In brief, I believe that the more general ontological mechanism of which capturing is what Deleuze would call counter-actualisation. I should point out here that perhaps even more people who take the concept and the Idea to be equivalent take counter-actualisation to be something unique to us (or at least non-ubiquitous); this is a more forgivable interpretative error, but I still believe it is an error. An example of non-human counter-actualisation is the way in which species adapt to develop sensitivity to salient features of their environment, for instance, the way in which a small mammals can adapt to respond to and avoid brightly coloured (poisonous) snakes. I take this to be a case where the population of small mammals, which is a larger scale process (a population dynamic), counter-actualises the Idea or event which is immanent within the population of snakes. The individual creatures produced by the population dynamic thus acquire a certain discriminatory response based on the genuine virtualities of snakes. Conceptual counter-actualisation is just a far more powerful (that is adaptive) version of the same ontological process, and this adaptive power is provided by the specific way it is structured.
What about the specifics then? Again, in brief, it is important to recognise that concepts are virtual multiplicites, even if not all multiplicities are concepts. This means that concepts are neither actual, nor are they processes of production of actual states of affairs. Rather they are virtual forms which insist (immanently) within processes of production, which are thus actualised in actual states of affairs. I think there is an interesting way of interpreting this, which, although I think it definitely stretches Deleuze’s account beyond what he intended, best handles the subject matter itself. This is to claim that concepts are the virtual forms governing reasoning. The actual states of affairs produced are the concrete instances of asserting, inferring and arguing, and the processes of production in which the forms insist are the wider distributed social interactions consisting in the use of the concept, which through both implicit and explicit reciprocal correction maintain the stability of the concepts usage (as well as allowing it to adapt).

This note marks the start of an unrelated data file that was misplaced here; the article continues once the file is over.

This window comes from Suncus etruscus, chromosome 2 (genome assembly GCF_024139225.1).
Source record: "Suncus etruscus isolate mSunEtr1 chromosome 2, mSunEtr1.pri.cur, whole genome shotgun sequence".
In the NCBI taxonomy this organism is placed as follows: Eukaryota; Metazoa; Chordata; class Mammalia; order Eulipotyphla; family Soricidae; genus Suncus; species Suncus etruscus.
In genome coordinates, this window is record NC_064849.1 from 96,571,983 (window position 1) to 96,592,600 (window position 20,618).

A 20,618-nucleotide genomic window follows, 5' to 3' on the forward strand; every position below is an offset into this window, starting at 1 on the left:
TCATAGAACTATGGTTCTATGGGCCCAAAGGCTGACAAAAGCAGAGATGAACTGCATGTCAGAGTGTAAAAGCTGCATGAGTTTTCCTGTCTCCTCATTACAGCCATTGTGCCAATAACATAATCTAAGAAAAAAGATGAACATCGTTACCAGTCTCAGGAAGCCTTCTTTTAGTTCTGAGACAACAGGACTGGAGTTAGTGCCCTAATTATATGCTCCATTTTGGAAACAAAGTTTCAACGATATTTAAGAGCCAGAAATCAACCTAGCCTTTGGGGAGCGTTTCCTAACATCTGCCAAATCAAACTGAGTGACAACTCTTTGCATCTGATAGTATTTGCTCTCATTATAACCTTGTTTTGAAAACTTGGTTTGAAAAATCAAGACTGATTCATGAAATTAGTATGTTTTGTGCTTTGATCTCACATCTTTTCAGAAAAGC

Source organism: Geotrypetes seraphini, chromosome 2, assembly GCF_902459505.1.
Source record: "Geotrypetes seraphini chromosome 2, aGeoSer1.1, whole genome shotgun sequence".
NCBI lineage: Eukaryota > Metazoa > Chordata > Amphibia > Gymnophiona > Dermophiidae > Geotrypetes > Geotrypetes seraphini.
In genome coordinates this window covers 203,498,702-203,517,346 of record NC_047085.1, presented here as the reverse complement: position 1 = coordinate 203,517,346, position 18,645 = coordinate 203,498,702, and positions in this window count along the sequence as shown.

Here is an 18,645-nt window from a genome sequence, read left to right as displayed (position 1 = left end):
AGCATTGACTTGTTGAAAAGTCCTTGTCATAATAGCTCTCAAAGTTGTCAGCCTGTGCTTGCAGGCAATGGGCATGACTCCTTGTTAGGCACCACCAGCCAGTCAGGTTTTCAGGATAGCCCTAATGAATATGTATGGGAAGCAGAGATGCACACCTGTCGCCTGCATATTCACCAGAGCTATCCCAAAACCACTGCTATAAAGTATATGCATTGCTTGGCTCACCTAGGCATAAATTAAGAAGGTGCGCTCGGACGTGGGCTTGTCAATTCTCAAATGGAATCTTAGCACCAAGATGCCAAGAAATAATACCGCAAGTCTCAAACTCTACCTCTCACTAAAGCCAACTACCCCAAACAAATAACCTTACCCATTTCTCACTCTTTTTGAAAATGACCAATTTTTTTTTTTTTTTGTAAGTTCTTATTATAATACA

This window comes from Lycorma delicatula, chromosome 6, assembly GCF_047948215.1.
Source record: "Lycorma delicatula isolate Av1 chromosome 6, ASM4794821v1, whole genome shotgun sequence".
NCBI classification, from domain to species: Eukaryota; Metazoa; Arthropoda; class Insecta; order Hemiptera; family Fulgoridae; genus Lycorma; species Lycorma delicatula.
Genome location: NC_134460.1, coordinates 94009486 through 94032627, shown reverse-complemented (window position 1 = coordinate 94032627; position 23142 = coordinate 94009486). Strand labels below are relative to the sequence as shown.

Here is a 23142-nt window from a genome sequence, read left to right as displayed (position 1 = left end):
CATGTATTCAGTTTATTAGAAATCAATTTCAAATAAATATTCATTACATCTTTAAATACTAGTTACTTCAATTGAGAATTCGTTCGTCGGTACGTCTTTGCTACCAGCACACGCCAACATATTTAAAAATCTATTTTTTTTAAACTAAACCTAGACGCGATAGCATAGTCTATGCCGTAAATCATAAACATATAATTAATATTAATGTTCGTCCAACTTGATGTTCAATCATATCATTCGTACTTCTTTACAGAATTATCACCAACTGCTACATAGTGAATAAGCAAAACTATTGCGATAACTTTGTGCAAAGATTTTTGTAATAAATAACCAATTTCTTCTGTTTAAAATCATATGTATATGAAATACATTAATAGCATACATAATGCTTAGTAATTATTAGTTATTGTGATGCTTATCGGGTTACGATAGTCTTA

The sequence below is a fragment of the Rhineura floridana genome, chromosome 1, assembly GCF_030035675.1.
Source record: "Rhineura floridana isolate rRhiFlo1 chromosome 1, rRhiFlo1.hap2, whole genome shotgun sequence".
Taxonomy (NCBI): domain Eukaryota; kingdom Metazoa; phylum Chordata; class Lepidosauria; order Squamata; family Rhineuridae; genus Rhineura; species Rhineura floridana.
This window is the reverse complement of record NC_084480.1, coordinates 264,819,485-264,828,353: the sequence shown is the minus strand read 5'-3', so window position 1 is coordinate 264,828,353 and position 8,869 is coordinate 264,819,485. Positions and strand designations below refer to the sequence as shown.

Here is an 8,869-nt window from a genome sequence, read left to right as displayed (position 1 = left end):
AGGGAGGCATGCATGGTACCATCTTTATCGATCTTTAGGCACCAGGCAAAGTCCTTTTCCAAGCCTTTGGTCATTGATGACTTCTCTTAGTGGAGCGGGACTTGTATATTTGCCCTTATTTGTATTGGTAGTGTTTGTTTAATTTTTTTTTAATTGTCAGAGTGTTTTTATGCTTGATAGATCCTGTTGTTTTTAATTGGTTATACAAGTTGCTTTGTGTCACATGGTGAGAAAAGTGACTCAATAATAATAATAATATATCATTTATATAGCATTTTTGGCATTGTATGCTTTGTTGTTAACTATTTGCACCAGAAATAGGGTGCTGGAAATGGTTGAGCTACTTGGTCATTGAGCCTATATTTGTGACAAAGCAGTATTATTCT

This promises a kind of bizarre synthesis between Deleuze and Brandom, which for the moment can remain only a promise (and I think it definitely goes beyond Deleuze’s own conception, although taking what I think is good about it). The interesting thing about thinking of concepts in these virtual terms is that you get something slightly different from Conceptual Role Semantics, which only treats concepts in terms of how they can and must be used. Although the ‘can’ and ‘must’ here are obviously normative (one can use a concept incorrectly if one wants) we can basically assume that it is only through using the concept correctly that anything can be achieved. As such, we can see CRS as thinking of concepts in terms of their possibilities for use, or even, their capacities. What this Deleuzian alternative allows is for us to think of not only the capacities of concepts, but also of their tendencies. This allows for a similarly bizarre Deleuzo-Brandomian slogan: the space of reasons is a phase space (with all of the interesting topological terrain that implies (attractors and all)). If this seems too out there for you, think of a phrase we often use in an argumentative context: ‘slippery slope’. This is used in cases where there is indeed a range of possible positions between two or more stable points (think of ethical debates about when a foetus counts as a person), but there is a marked pressure on anyone occupying the unstable ground in between to tend towards the stable points (It is possible to claim that a foetus counts as a person at precisely 17.4573 weeks, but it is not easily occupied). This is just a very simple description of the virtual terrain of a certain kind of argument, as produced by the concepts involved.
3. Deleuze is a Panpsychist
This doesn’t take the form of a ‘Deleuze is not…’ statement, but it is a oft overlooked, or misunderstood point. It also follows fairly well from the last point, as it picks out another possible motivation for the interpretation I argued against there. The salient point is the fact that the term ‘thought’ in Deleuze is quite ambiguous, and used in several distinct senses (even just in D&R). The passages which cause the most confusion are those on the faculties in D&R, and the chapter ‘Repetition for Itself’ in the same book. These tend to encourage a reading of Deleuze as giving an account of subjectivity, where subjectivity (or the psychic) is some special kind of being, as distinct from say the biological, the chemical, or the physical. I think particularly of Ray Brassier’s reading of Deleuze in Nihil Unbound (and the slightly altered treatment in his article in Pli), along with the interpretation I’ve heard from Christian Kerslake before. I think that it is the sheer number of influences, interlocutors, and goals that Deleuze pursues in D&R which produces this interpretative pitfall. I won’t excuse Deleuze’s unclarity of expression here (or indeed elsewhere) as I have been tortured by it enough myself. Nonetheless, I think that it is possible, and indeed, in light of the principle of univocity, obligatory to read Deleuze’s use of ‘thought’ as having three distinct senses: two interrelated ontological senses, and one casual sense (which is then made less casual by WIP). These are as follows:-
i) Contemplation: This is the basic building block of Deleuze’s panpsychism, and its something he shares with Whitehead, who called it prehension. Everything contemplates its environment insofar as it stabilises itself in relation to it. This deserves to be called thought insofar as it is problem solving. In this sense, everything solves problems: a beating heart is a process which keeps blood flowing in a body, but it is sensitive to a whole range of factors in doing so, these factors making up the elements of the virtual ‘problem’ it solves with each beat. Even a seemingly inert lump of steel is composed by a complex process of distributing heat through its fine-grained molecular structure.